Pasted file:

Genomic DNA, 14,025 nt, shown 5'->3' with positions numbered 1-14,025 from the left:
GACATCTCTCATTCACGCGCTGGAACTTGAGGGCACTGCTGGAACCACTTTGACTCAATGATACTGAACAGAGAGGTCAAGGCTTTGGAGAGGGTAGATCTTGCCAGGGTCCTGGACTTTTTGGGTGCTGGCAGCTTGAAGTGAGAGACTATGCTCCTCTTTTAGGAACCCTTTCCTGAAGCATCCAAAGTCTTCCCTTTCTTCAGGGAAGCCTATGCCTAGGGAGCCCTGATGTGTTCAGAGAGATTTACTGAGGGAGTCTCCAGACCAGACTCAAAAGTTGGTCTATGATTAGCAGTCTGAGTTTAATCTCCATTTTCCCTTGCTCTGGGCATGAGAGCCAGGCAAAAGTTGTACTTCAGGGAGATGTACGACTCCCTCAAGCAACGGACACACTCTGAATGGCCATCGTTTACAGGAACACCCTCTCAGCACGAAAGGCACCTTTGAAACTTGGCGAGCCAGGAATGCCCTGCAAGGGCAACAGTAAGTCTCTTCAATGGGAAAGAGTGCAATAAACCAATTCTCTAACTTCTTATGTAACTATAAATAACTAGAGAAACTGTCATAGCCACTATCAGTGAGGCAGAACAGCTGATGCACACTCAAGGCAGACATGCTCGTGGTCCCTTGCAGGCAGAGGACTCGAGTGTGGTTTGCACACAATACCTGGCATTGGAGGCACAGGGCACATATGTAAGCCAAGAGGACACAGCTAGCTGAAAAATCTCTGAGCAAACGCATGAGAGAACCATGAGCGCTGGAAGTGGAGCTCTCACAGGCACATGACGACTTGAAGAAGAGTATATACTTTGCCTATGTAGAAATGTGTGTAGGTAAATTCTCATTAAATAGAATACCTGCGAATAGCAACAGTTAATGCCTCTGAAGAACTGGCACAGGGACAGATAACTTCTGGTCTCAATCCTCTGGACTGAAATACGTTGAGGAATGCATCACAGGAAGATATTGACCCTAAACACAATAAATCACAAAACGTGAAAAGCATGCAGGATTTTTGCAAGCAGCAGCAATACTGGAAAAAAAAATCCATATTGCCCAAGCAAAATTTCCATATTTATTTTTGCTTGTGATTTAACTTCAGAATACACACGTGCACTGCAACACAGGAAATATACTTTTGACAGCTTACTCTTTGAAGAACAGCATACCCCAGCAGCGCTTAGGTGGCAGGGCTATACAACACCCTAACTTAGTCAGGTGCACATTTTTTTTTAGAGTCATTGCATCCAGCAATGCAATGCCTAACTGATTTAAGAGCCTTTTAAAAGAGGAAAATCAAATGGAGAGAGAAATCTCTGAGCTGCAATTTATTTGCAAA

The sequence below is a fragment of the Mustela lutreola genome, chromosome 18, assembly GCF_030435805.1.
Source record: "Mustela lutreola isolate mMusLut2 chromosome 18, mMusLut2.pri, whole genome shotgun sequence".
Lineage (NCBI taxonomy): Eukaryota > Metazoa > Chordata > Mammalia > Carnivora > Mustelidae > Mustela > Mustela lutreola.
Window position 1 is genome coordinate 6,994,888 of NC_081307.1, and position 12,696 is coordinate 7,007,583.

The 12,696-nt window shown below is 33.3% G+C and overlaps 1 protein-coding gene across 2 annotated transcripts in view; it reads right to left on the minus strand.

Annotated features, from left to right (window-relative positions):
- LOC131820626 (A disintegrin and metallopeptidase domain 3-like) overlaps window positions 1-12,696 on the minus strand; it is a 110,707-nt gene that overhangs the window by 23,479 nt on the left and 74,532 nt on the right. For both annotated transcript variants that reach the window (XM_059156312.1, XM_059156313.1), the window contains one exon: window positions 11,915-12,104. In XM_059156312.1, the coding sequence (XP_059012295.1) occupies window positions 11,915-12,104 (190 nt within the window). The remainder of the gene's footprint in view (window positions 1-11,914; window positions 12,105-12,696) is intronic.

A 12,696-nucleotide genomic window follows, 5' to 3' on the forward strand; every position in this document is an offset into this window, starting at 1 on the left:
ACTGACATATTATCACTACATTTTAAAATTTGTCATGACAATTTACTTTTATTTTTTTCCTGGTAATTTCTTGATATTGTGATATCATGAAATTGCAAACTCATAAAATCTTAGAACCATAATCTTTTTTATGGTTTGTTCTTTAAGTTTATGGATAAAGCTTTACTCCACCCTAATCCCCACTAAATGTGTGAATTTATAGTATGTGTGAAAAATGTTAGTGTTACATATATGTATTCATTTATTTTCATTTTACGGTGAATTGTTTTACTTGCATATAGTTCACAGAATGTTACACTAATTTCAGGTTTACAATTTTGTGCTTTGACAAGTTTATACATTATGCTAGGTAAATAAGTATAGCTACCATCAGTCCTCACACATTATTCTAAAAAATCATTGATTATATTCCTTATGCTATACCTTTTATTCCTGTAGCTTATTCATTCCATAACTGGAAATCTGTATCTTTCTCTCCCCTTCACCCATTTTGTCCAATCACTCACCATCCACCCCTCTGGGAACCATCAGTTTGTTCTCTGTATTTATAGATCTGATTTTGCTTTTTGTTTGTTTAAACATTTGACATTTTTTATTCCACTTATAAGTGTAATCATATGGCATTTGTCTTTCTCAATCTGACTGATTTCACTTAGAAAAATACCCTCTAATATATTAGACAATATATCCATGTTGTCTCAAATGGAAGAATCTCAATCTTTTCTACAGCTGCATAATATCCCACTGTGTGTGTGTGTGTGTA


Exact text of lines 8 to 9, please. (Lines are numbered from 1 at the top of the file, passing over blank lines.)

Annotated features, from left to right (window-relative positions):
- LOC131820626 (A disintegrin and metallopeptidase domain 3-like) overlaps window positions 1-12,696 on the minus strand; it is a 110,707-nt gene that overhangs the window by 23,479 nt on the left and 74,532 nt on the right. For both annotated transcript variants that reach the window (XM_059156312.1, XM_059156313.1), the window contains one exon: window positions 11,915-12,104. In XM_059156312.1, the coding sequence (XP_059012295.1) occupies window positions 11,915-12,104 (190 nt within the window). The remainder of the gene's footprint in view (window positions 1-11,914; window positions 12,105-12,696) is intronic.